Physicians at several institutions told Pat Giard there was nothing to be done for her as a 70-year-old patient with multiple myeloma, a type of chronic blood cancer, and advised her to “go home and be comfortable” until the end. That was about a decade ago, before Giard encountered oncologists at the Loma Linda University Cancer Center. The now 79-year-old Riverside resident says she is pleased with her current course of treatment that allows her to fulfill her roles as a loving grandmother, eager traveler, and avid bowler.
“I wasn’t willing to take ‘No’ as an answer because I knew there was still much left for me to do,” Giard said. “I am so glad I did because it led me to Loma Linda University Health, where I’ve met doctors like Dr. Akhtari who truly care about and believe in their patients.”
Though multiple myeloma, a chronic cancer of plasma cells, is incurable, treatment has granted Giard an extended, good-quality life that allows her to carry out the activities she wants, said Mojtaba Akhtari, MD, a hematologist-oncologist at the Cancer Center.
Akhtari said it’s unfortunate that some tend to hold a pessimistic view about cancer in older patients. Moreover, multiple myeloma is a relatively uncommon cancer, and not many people other than oncologists are aware that new advances in treatments for such patients exist.
“We are in the golden era of targeted treatments and immunotherapy, which allow us to serve patients like Pat,” Akhtari said. “Overall survival for patients with multiple myeloma has improved considerably because of these advances.”
Giard is one of the patients to benefit from such advances and currently follows a personalized, outpatient treatment plan composed of an injection of bortezomib, which targets pathways activated by multiple myeloma cells, along with a pomalidomide pill that releases agents in the bone marrow at the site of cancer and prevents multiple myeloma cells from growing and multiplying. The specific combination provides Giard control of her cancer, Akhtari said.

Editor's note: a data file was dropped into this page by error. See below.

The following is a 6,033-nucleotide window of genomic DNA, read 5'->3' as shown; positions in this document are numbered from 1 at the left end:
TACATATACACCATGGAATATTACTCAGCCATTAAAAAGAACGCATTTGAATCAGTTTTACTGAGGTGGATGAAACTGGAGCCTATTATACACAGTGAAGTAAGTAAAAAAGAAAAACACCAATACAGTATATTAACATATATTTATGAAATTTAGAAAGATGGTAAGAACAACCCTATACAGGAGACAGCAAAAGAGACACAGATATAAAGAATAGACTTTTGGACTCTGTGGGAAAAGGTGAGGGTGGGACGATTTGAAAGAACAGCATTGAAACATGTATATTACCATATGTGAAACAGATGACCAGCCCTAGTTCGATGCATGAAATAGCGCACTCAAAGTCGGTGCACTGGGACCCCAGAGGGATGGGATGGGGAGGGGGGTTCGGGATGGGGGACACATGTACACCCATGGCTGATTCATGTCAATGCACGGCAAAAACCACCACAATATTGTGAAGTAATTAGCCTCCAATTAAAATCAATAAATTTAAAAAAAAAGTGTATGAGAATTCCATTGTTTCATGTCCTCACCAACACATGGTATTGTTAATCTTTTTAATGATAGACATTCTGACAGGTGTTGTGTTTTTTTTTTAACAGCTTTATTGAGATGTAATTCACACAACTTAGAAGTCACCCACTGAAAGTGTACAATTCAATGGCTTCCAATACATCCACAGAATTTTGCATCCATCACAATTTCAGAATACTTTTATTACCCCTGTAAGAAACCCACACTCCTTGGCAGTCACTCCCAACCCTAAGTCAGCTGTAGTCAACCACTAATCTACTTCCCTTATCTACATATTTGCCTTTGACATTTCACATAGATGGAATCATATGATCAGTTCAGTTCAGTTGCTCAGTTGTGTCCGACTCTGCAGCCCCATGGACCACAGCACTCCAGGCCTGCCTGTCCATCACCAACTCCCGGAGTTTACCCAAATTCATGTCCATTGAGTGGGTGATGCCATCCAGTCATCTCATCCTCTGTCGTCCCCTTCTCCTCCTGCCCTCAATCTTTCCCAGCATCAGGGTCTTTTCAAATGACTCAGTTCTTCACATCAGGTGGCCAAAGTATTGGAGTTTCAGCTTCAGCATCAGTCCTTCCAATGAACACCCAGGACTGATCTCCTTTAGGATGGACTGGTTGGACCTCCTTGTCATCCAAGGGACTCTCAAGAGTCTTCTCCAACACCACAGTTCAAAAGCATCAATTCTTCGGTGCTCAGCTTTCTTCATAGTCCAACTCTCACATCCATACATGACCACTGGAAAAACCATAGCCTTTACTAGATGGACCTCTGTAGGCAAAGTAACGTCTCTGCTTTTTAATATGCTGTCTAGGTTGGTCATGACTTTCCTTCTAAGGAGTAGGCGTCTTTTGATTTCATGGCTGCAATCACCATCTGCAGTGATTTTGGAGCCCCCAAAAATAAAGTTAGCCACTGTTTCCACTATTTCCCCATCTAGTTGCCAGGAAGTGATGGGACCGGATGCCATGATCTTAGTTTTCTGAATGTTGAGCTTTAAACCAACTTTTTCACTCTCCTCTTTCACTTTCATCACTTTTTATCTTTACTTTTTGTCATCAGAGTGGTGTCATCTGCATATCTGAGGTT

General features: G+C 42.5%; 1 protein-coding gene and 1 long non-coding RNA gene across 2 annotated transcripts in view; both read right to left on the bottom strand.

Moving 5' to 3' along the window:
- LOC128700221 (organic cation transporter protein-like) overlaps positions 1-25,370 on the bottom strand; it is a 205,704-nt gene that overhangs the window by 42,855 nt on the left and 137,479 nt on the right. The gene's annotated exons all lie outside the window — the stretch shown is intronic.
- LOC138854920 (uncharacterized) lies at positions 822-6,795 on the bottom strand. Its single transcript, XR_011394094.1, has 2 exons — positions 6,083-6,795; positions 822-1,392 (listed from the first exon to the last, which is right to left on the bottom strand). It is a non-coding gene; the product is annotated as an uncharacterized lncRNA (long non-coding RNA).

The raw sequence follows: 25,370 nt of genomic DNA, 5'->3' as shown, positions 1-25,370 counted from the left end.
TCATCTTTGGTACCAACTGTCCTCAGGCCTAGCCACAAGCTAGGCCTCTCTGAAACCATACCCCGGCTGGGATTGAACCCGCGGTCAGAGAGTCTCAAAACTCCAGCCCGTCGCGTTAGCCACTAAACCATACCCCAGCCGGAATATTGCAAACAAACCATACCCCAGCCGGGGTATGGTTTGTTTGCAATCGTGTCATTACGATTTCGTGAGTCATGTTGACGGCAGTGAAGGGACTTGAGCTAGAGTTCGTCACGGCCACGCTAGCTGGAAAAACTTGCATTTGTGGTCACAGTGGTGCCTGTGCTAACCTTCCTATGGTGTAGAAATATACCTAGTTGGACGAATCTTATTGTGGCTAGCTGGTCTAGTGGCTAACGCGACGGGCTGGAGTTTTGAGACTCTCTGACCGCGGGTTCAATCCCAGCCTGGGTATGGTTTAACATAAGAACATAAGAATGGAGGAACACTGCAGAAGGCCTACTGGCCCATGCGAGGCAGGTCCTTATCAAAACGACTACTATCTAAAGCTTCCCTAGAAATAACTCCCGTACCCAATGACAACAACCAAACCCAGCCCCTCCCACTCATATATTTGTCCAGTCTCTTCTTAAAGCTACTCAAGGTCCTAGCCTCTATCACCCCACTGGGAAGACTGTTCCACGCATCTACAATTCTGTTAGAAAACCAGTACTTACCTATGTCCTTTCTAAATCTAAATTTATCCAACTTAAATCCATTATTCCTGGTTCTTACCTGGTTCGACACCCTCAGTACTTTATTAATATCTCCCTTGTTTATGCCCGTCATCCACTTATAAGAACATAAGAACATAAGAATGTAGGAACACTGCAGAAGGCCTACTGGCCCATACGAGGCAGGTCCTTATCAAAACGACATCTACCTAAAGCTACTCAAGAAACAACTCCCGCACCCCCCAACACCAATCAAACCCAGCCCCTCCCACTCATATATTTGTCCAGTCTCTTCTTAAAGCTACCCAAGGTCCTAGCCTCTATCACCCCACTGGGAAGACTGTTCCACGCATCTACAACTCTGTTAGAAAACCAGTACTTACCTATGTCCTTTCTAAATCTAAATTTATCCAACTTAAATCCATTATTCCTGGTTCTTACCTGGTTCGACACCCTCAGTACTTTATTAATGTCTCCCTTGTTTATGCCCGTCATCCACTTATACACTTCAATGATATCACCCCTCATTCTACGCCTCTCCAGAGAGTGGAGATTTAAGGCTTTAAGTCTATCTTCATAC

As the secretary-treasurer for two weekly bowling leagues since 1972 and a grandmother to six, Giard has much to which to tend. Moreover, she and her husband had traveled to 44 state capitals before her multiple myeloma placed their plans on hold; six remaining capitals still await a visit from the Giards.
This ability to live with and manage multiple myeloma in order to live her life fully did not come easily for Giard. She was first diagnosed with multiple myeloma in 2009 and underwent twenty-five condensed rounds of radiation treatments in a span of five weeks at another institution, after which she opted not to begin chemotherapy. Two years later in 2011, excruciating back pains brought Giard back to different hospitals, where physicians confirmed the presence of multiple myeloma in her body yet turned her away.
Nevertheless, within days of seeking care at LLU, Giard underwent kyphoplasty, during which physicians strengthened 12 compressed fractures in her vertebrae—bones that had been weakened by her multiple myeloma. Thereafter, she worked with palliative medicine specialist Gina Mohr, MD, who has enabled Giard to manage her pain in order to engage in activities important to her. Thus began Giard’s decade of care at LLU, starting with bi-weekly infusion therapy under the care of LLU residents that has since led to her current collaboration with Akhtari for personalized treatment.
“I’m doing fine thanks to the doctors I’ve encountered at LLU,” Giard said. “Dr. Akhtari has been the best of all the doctors I’ve had. He keeps in touch with me, and I know if I have any problems, he will be readily available to help me and answer my questions.”
The solid foundation of communication and trust Giard built with Akhtari played a central role in helping Giard overcome a COVID-19 infection in January as cases peaked. Giard, who had already lost close friends to the virus and experienced a weakened immune system herself, said she was seriously concerned for her well-being. “If it wasn’t for Dr. Akhtari’s encouragement and guidance, I don’t know if I would have been able to get through it,” she said.
Giard immediately got into contact with Akhtari, who remotely provided her with supportive care and prescribed her an antibiotic to prevent secondary bacterial infection.
“We are fortunate that Pat was able to get through it, and despite having active treatment for multiple myeloma, she did not require hospitalization,” Akhtari said. “Patient care is not only about prescribing medicines; but it is also about listening to their concerns and working together to develop the best course of care tailored to their needs.”
Loma Linda University Cancer Center offers patients comprehensive care that gives them the best opportunity to face cancer. To learn more about all the resources offered to cancer patients at the center, visit its website: https://lluh.org/cancer-center.